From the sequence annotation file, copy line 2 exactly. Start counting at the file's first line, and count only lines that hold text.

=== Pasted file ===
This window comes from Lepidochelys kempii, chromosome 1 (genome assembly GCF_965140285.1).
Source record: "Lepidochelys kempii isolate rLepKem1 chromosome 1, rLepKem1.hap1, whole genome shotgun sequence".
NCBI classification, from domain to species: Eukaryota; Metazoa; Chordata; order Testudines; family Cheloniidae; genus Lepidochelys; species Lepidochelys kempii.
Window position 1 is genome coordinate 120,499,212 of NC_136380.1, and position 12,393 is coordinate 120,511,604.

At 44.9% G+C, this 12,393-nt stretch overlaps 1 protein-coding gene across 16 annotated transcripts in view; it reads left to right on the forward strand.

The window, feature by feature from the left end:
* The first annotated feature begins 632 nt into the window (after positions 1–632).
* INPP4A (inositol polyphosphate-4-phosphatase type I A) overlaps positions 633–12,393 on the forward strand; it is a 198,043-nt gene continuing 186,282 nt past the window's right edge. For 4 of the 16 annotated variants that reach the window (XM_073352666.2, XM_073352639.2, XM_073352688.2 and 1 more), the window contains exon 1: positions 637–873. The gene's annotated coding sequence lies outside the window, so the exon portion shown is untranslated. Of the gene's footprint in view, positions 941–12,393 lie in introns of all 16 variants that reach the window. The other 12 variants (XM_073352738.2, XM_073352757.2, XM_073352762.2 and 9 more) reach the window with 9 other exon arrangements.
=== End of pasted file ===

Source record: "Lepidochelys kempii isolate rLepKem1 chromosome 1, rLepKem1.hap1, whole genome shotgun sequence".